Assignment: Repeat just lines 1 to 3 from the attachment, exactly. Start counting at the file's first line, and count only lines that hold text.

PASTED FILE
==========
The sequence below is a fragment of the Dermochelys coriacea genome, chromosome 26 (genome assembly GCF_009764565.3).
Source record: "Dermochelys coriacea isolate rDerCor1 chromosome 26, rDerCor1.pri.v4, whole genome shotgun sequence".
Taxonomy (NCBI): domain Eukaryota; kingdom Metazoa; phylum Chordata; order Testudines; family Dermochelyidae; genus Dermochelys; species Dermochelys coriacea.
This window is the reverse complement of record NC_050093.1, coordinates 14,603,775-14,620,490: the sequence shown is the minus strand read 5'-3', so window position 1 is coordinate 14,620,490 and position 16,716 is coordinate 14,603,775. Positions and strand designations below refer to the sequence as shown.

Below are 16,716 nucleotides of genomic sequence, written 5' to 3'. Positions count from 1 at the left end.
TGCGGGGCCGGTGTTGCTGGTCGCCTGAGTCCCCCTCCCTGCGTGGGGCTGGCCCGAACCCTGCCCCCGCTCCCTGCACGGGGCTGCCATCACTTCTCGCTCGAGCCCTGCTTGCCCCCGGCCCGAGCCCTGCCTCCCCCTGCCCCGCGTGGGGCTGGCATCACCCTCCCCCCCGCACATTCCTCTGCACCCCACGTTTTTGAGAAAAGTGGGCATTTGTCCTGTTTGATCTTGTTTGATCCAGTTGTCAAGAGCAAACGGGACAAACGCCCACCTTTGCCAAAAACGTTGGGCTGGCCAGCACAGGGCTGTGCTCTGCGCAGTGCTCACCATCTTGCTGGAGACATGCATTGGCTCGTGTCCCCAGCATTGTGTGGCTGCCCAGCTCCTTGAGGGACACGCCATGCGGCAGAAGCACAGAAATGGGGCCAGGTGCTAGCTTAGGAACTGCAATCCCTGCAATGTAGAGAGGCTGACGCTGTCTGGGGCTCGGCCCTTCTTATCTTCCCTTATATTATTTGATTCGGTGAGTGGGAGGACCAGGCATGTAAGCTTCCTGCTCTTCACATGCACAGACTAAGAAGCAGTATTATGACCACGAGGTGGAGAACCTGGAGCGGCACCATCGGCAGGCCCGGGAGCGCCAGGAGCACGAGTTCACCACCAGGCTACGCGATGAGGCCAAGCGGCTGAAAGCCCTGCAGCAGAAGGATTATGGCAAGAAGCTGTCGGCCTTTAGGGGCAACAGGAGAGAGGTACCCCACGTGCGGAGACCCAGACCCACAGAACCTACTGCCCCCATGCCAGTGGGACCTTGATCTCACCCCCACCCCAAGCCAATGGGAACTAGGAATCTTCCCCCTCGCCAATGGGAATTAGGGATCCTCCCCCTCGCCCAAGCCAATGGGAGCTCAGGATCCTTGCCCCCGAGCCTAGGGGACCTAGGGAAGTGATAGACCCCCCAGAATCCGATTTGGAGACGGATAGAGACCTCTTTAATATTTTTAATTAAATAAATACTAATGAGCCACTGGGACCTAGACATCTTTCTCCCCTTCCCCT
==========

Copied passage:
The sequence below is a fragment of the Dermochelys coriacea genome, chromosome 26 (genome assembly GCF_009764565.3).
Source record: "Dermochelys coriacea isolate rDerCor1 chromosome 26, rDerCor1.pri.v4, whole genome shotgun sequence".
Taxonomy (NCBI): domain Eukaryota; kingdom Metazoa; phylum Chordata; order Testudines; family Dermochelyidae; genus Dermochelys; species Dermochelys coriacea.